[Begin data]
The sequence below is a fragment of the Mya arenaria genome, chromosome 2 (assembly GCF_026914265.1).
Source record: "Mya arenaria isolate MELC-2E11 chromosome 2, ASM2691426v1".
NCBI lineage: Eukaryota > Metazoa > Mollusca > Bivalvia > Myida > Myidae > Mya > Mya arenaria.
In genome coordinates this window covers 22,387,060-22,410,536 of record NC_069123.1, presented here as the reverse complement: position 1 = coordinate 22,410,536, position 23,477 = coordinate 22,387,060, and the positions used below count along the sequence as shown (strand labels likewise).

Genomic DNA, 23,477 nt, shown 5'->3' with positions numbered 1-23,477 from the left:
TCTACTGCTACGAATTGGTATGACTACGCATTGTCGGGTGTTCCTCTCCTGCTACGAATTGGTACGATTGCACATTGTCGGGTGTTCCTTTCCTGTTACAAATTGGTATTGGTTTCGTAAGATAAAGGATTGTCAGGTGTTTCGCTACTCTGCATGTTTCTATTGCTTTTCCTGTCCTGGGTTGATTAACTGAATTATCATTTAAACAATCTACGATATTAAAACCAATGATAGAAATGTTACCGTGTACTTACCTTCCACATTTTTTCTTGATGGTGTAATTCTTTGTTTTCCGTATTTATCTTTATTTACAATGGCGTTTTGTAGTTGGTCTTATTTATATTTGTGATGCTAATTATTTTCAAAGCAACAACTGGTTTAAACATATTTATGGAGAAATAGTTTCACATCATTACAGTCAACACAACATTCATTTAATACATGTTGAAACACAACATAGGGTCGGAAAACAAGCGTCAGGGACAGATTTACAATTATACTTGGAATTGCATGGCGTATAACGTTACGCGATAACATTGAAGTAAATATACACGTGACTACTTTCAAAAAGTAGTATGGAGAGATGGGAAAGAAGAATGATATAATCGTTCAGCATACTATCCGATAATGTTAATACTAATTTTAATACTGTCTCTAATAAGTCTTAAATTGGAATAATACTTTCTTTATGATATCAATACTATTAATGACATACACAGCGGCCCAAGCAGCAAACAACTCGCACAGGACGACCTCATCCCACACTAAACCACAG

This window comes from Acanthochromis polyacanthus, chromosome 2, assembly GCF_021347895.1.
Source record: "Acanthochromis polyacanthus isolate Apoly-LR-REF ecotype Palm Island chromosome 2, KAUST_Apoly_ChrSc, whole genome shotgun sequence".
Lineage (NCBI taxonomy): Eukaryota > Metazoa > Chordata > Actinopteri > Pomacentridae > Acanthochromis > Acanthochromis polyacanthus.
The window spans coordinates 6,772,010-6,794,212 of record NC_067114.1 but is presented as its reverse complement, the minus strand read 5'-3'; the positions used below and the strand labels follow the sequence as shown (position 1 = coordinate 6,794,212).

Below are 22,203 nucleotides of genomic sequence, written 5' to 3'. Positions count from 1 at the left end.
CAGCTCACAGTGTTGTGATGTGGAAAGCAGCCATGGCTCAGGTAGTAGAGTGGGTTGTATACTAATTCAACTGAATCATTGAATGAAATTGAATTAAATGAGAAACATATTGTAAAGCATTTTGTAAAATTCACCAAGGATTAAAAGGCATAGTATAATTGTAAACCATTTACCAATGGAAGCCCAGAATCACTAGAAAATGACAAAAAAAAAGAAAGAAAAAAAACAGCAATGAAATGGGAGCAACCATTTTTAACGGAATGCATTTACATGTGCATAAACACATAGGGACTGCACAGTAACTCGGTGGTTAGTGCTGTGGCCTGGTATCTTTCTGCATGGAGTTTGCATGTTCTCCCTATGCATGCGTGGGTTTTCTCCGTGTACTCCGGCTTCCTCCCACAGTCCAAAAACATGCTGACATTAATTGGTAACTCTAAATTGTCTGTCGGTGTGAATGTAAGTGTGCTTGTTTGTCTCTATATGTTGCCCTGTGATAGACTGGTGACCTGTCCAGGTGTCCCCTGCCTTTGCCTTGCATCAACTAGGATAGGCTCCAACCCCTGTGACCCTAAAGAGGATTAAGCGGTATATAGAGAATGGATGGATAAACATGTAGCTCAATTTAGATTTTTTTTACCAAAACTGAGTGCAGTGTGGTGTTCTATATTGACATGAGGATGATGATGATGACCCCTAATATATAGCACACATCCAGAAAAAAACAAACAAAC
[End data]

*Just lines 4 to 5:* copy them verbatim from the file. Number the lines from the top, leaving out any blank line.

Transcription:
In genome coordinates this window covers 22,387,060-22,410,536 of record NC_069123.1, presented here as the reverse complement: position 1 = coordinate 22,410,536, position 23,477 = coordinate 22,387,060, and the positions used below count along the sequence as shown (strand labels likewise).

Genomic DNA, 23,477 nt, shown 5'->3' with positions numbered 1-23,477 from the left: